Insights into the use of traditional medicine practitioners (TMP)-for common childhood diseases such as diarrhea and respiratory infections are important to understand the role of Traditional Medicine (TM) in reducing the increasing childhood morbidity and mortality in sub-Saharan Africa (SSA). However, a comprehensive picture of TMP utilisation and its associated factors for childhood illness in SSA is lacking. This study aimed to estimate the prevalence of the use of traditional medicine practitioner services to treat childhood illnesses among women with children under five years old and to identify individual and community-level factors associated with TMP use in SSA.
The analysis used Demographic and Health Surveys (DHS) dataset collected between 2010 and 2021 among 353,463 under-fives children from 32 SSA countries. Our outcome variable was the use of TMP for childhood illness, defined as having diarrhoea or fever/cough or both. Using STATA v14, we employed the random effect meta-analysis to estimate the pooled prevalence of TMP use for childhood illness and a two-level multivariable multilevel modelling to determine the individual and community-level factors associated with consultation of a TMP.
Approximately [2.80% (95%CI: 1.88-3.90)] women who sought healthcare for childhood illnesses utilised the service of a TMP with the highest occurring in Cote d’Ivoire [16.3% (95%CI: 13.87-19.06)] and Guinea (13.80% (95%CI: 10.74-17.57)] but the lowest in Sierra Leone [0.10%(95%CI:0.01-1.61)]. Specifically, approximately [1.95% (95%CI: 1.33-2.68)] and [1.09% (95%CI:0.67-1.60)] of women sought the service of a TMP for childhood diarrhea and fever/cough, respectively. Women with no formal education [AOR = 1.62;95%CI:1.23-2.12], no media access [AOR = 1.19;95%CI:1.02-1.39), who lived in a male-headed household [AOR = 1.64;95%CI:1.27-2.11], without health insurance [AOR = 2.37;95%CI: 1.53-3.66], who considered it a problem getting permission to visit a health facility [AOR = 1.23;95%CI:1.03-1.47] and who perceived the size of their children at birth to be above average[AOR = 1.20;95%CI:1.03-1.41] had higher odds of using TMP for childhood illnesses.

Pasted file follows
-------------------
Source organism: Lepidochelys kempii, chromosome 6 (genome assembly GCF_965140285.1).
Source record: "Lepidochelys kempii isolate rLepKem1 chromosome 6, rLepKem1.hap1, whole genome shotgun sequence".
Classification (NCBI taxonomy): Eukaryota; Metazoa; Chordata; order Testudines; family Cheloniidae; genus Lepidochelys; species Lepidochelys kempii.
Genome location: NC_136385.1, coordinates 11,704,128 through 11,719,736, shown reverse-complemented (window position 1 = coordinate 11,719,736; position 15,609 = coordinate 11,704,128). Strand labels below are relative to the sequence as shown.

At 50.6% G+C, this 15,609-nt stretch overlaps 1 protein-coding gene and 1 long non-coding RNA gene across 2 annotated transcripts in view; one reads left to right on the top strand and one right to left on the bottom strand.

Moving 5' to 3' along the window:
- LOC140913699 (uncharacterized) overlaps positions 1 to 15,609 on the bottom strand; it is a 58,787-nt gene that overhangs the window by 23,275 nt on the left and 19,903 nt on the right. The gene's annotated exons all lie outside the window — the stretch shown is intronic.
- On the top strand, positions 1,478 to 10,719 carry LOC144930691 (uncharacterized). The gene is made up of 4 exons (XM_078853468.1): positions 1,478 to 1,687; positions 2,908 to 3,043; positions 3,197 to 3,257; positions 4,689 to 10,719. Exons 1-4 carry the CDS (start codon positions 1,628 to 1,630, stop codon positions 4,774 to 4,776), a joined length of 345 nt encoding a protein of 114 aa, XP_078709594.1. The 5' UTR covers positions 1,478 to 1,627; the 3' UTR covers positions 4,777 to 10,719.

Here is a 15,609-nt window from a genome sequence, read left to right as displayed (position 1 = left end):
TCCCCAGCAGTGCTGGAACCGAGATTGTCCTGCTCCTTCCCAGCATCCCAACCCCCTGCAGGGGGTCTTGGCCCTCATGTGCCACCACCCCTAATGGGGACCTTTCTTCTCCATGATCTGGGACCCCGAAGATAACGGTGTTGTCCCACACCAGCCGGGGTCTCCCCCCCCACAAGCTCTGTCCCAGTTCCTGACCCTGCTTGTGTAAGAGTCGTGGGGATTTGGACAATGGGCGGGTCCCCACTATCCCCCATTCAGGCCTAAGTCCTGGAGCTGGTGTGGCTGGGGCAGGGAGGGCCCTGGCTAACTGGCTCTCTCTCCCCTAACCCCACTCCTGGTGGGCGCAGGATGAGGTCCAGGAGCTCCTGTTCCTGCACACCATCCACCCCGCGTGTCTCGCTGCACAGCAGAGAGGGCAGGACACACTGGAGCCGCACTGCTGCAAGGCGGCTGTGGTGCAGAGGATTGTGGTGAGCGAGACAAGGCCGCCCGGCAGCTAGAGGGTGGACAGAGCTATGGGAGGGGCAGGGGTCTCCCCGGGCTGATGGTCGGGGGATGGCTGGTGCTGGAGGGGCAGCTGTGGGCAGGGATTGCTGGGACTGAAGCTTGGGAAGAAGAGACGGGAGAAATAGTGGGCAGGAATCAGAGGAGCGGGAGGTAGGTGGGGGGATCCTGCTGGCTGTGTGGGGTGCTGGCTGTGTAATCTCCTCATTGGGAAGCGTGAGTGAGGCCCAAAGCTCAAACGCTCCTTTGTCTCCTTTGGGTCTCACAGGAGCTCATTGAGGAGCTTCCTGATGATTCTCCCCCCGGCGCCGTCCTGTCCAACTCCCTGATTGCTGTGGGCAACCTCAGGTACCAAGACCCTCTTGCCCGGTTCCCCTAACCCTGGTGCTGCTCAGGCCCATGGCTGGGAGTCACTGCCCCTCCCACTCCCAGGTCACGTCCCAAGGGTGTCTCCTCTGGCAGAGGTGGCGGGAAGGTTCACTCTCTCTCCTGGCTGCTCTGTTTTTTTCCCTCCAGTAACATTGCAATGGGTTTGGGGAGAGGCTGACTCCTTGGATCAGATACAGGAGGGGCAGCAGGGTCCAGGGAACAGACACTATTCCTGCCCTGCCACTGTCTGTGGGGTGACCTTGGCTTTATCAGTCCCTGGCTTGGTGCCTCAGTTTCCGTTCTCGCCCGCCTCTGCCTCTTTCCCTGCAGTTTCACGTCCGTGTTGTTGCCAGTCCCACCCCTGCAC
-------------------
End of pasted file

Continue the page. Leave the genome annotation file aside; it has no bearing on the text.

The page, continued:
Although the prevalence of TMP for childhood illnesses appeared low, our findings highlight that TMPs continue to play a critical role in managing childhood illnesses in SSA. It is essential that policymakers and service providers should incorporate the potential role of TMPs in the design, review and implementation of child health policies in SSA. Also, the interventions for curtailing childhood illnesses should be focused on the characteristics of women who use TMPs for childhood diseases identified in our study.

© 2023. The Author(s).